The script for the ICTY was to blame Serbian aggression for the wars in the Balkans. The Serbs must then accept guilt and voilà, history will be re-written to accommodate the US strategic and business interests. The destruction of legality evident at the ICTY is important for other reasons as well. If such kangaroo courts are given credibility and accepted, then one can pretty well expect a similar erosion of due process when the courts are prosecuting junkies and homeless people, black teenagers and Latino gang members. They can all expect to have to adhere to even more stringent standards of innocence, while Poindexter, Negroponte or Elliot Abrams can continue to find work in high places and sleep comfortable in the knowledge that their privileges are guaranteed. The same folks who lied about WMD previously lied about Yugoslavia. The National Endowment for Democracy and the co-opted US media trotted out all manner of myth and fiction, most now roundly discredited, and yet those myths stuck. Everything from disguising the identity of the narco-gangsters of the KLA as plucky freedom fighting underdogs (with help from Paul Wolfowitz and the Balkan Action Council, and Bob Dole, for whom Albanian-Americans raised over a million dollars to assist his election campaign -- Diana Johnstone is particularly good on this subject), to the negative labeling of Milosevic as a hyper-Nationalist (we all know Bush and Kerry are nothing of the sort) and a fascist. All managed to find traction in the popular consciousness on the Balkans. The fundamental illegality and outright criminality of The Hague is obvious even if one insists on buying into the rest of the US story on Milosevic. At the very least I would hope the naked and blatant lack of fairness involved at the ICTY will be acknowledged, for it is the starting point for a re-examination of this entire shabby chunk of revisionist history. I hope that at the least, the biases and contradictions of the jingoistic press will be denounced; for to continue to accept the glaring lack of impartiality of this Tribunal, and its coverage, is to accept another step in the police state's death grip on our existence.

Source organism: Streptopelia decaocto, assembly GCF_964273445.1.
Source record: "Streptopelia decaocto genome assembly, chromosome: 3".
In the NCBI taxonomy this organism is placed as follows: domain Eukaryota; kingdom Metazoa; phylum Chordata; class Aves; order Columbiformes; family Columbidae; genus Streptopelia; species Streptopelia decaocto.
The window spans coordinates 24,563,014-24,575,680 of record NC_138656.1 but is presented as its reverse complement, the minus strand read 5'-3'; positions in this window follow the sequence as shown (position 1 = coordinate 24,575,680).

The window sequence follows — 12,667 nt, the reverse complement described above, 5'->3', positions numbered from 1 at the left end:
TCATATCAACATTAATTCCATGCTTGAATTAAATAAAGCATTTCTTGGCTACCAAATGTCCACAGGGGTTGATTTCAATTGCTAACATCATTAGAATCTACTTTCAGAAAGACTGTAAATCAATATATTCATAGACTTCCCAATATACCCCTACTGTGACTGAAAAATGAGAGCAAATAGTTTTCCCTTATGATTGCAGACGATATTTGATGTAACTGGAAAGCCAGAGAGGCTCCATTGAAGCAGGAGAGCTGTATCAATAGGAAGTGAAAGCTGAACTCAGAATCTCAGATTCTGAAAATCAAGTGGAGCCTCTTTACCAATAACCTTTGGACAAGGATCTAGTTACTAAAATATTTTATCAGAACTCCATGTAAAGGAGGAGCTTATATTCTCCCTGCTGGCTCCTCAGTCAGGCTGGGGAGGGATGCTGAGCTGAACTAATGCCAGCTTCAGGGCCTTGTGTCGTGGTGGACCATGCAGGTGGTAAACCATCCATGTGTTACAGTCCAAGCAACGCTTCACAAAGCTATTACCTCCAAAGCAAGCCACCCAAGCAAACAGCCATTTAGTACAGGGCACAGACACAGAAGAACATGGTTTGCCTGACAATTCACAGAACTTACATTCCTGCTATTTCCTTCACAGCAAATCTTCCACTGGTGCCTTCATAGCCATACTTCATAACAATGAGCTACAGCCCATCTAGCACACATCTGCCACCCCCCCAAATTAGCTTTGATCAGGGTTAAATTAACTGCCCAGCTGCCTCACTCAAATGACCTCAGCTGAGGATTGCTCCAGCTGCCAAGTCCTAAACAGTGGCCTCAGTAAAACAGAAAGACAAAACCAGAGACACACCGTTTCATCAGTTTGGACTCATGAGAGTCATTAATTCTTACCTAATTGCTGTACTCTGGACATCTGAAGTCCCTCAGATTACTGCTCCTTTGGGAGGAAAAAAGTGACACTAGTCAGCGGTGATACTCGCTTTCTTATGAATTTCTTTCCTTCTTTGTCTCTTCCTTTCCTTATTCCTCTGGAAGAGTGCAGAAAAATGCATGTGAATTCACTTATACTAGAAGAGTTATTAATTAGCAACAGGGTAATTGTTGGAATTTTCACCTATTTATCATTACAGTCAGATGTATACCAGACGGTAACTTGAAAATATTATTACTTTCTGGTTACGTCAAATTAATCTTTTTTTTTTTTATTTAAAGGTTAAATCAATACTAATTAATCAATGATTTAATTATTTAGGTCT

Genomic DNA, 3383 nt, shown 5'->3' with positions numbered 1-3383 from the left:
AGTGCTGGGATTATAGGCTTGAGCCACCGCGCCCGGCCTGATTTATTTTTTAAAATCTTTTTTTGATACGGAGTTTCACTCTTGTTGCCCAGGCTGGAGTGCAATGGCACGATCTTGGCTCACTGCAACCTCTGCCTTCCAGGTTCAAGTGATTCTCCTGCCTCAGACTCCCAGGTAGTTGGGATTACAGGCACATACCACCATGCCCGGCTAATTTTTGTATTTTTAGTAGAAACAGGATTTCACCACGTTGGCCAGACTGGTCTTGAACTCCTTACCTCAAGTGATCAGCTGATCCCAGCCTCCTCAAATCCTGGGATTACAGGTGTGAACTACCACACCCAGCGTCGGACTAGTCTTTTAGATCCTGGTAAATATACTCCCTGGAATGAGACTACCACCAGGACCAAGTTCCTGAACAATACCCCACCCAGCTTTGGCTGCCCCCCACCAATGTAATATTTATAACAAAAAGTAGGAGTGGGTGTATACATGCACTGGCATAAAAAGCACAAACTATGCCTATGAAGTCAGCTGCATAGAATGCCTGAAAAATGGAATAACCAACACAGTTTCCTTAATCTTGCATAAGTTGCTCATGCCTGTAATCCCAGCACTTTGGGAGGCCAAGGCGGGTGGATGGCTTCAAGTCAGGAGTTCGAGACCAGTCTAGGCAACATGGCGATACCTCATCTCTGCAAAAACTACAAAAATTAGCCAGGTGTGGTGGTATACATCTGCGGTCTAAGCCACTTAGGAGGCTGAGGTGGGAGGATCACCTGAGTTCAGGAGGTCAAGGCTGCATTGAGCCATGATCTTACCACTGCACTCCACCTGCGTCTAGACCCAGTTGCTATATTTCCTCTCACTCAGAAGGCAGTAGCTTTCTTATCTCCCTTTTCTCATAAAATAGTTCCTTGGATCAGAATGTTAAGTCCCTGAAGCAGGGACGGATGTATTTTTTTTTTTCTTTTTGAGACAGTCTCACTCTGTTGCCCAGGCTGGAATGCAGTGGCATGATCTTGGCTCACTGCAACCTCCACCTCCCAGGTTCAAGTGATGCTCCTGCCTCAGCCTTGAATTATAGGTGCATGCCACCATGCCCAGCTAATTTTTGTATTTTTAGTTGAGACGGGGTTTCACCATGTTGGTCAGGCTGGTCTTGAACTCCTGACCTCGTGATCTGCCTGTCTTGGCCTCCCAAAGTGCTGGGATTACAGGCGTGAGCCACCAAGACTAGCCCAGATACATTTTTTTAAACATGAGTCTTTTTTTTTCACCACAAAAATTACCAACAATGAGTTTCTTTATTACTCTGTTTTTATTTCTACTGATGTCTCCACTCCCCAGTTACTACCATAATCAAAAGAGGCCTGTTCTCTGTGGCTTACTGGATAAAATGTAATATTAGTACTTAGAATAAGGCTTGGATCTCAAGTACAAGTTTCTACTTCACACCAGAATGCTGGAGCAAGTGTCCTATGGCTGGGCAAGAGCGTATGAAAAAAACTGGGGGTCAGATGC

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The Balkans and Yugoslavia on Swans


John Steppling is a LA playwright (Rockefeller fellow, NEA recipient, and PEN-West winner) and screenwriter (most recent was Animal Factory directed by Steve Buscemi). He is currently living in Poland where he teaches at the National Film School in Lodz.

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Published August 16, 2004